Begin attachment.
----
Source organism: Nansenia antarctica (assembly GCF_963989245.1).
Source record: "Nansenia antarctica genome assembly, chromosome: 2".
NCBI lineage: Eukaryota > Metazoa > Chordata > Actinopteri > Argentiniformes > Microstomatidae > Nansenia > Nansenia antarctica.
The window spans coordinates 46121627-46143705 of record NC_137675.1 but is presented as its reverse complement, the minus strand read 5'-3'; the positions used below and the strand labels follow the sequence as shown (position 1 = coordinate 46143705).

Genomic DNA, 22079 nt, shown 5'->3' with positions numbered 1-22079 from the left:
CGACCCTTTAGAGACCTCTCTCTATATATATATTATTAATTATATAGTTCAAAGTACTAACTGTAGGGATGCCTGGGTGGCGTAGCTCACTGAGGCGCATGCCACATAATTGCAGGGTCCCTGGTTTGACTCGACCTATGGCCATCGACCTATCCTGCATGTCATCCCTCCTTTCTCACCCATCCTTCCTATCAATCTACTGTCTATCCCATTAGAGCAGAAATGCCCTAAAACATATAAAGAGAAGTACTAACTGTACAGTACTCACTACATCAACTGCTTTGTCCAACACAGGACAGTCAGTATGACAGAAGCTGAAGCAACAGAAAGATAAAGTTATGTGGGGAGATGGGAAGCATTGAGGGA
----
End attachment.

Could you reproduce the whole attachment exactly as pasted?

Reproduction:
Source organism: Nansenia antarctica (assembly GCF_963989245.1).
Source record: "Nansenia antarctica genome assembly, chromosome: 2".
NCBI lineage: Eukaryota > Metazoa > Chordata > Actinopteri > Argentiniformes > Microstomatidae > Nansenia > Nansenia antarctica.
The window spans coordinates 46121627-46143705 of record NC_137675.1 but is presented as its reverse complement, the minus strand read 5'-3'; the positions used below and the strand labels follow the sequence as shown (position 1 = coordinate 46143705).

Genomic DNA, 22079 nt, shown 5'->3' with positions numbered 1-22079 from the left:
CGACCCTTTAGAGACCTCTCTCTATATATATATTATTAATTATATAGTTCAAAGTACTAACTGTAGGGATGCCTGGGTGGCGTAGCTCACTGAGGCGCATGCCACATAATTGCAGGGTCCCTGGTTTGACTCGACCTATGGCCATCGACCTATCCTGCATGTCATCCCTCCTTTCTCACCCATCCTTCCTATCAATCTACTGTCTATCCCATTAGAGCAGAAATGCCCTAAAACATATAAAGAGAAGTACTAACTGTACAGTACTCACTACATCAACTGCTTTGTCCAACACAGGACAGTCAGTATGACAGAAGCTGAAGCAACAGAAAGATAAAGTTATGTGGGGAGATGGGAAGCATTGAGGGA